By hardware gap, I am referring to processing power. One of the factors that have been touted as an advantage that Android devices have over

First Quad-core Windows Phone Wipes Out Android's Hardware Lead

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Nokia Lumia 1520

By hardware gap, I am referring to processing power. One of the factors that have been touted as an advantage that Android devices have over Windows Phone is processing power. Before now, while Android flagships had been running quad-core processors, no Windows Phone device had that muscle. Not that Windows Phone needed that much processing power to perform fluidly. However, the gap didn’t help perception. With the arrival of the Lumia 1520 phablet in the market, Windows Phone has wiped out that gap.

Here is a list of the most powerful devices from some leading manufacturers:

  • Nokia Lumia 1520: Quad-core 2.2 GHz Krait 400
  • Sony Xperia Z Ultra: Quad-core 2.2 GHz Krait 400
  • Samsung Galaxy Note 3: Quad-core 2.3 GHz Krait 400
  • LG G2: Quad-core 2.26 GHz Krait 400

All of the above devices spot the Qualcomm MSM8974 Snapdragon 800 chipset. The Nokia Lumia 1520, the very first Windows Phone device to feature a quad-core processor, is bang up-to-date in terms of raw processing power. This should also mean – theoretically – that it runs smoother than its Android competitors, but we shall have to wait for real life comparisons to give a valid verdict on that.

Now that Windows Phone has wiped out the processing power lead that Android used to have, what next?

4 comments

  1. Reading this makes me very angry not with the writer or the content of the write up, but knowing that I am reading this the very day Nokia’s shareholders are sealing the deal for the death of Nokia.
    Nokia, my first love, may your soul R.I.P

  2. Well, specs is of course, not everything.

    There are v6 automobiles that outperform v8, and suck in less fuel, doing so.

    It would be interesting to see the kind of competition and technological innovations the acquired Nokia will keep bringing to the mobile table.

    With truckloads of money to further push R&D, and Windows long-term history of software wizardry, the acquisition may a not not such a terrible thing.

    The customers sure stand to gain a kit from the meshing of Microsoft software knowhow and old Nokia’s hardware savoir-faire.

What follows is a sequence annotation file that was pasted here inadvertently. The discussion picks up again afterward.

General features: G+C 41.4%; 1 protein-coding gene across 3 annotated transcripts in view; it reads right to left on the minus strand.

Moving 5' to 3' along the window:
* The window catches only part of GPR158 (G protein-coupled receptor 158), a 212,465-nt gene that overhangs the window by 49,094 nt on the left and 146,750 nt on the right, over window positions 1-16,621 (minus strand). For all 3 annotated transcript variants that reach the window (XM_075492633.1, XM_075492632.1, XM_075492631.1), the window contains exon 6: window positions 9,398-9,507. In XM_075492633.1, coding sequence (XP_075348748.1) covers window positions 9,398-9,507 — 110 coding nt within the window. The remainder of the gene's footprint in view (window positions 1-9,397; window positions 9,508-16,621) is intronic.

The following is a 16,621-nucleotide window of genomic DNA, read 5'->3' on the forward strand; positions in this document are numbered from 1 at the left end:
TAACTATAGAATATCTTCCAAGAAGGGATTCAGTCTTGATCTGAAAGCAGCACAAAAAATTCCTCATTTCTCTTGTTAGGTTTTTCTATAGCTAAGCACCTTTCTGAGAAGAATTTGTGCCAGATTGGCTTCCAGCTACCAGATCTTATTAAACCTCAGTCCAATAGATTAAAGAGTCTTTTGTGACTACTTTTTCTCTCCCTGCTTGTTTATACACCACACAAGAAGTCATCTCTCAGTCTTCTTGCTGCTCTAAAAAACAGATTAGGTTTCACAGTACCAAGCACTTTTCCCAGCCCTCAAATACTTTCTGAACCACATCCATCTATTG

//

    Andy, take heart.

    Clearly, you are not alone in your anger. But that’s life.

    The best products don’t always win, the most competent and gifted individuals don’t always reach their deserved Heights, the most passionate companies don’t always stand the test or business times.

    Companies rise, they fall, life continues.

  3. Now that Windows Phone has wiped out the processing power lead
    that Android used to have, what next?

    Well Mr Mo, Nokia/Windows Phone catching up in hardware is not all that matters. As you rightly observed, hardware is just one of the deficiencies and that’s just only minor part of the deficiencies with Windows Phone devices. The major problem lies with the software and again just like you rightly observed, Windows Phone devices do not need those high specced hardware to run smoothly because the underlying operating system doesn’t do much anyway. Until the problem of the operating system that powers the devices are taken care of, Windows Phone will continue to lag the competition.

    As we know, Windows Phone devices from Nokia presently has the best camera on any smartphones, that’s again excellent hardware but the problems plaguing the operating system won’t let it do so well against the competition powered by iOS and Android.

    What’s next? Windows Phone and devices running on them will keep struggling against the competition until the problem – Windows Phone operating system is fixed.

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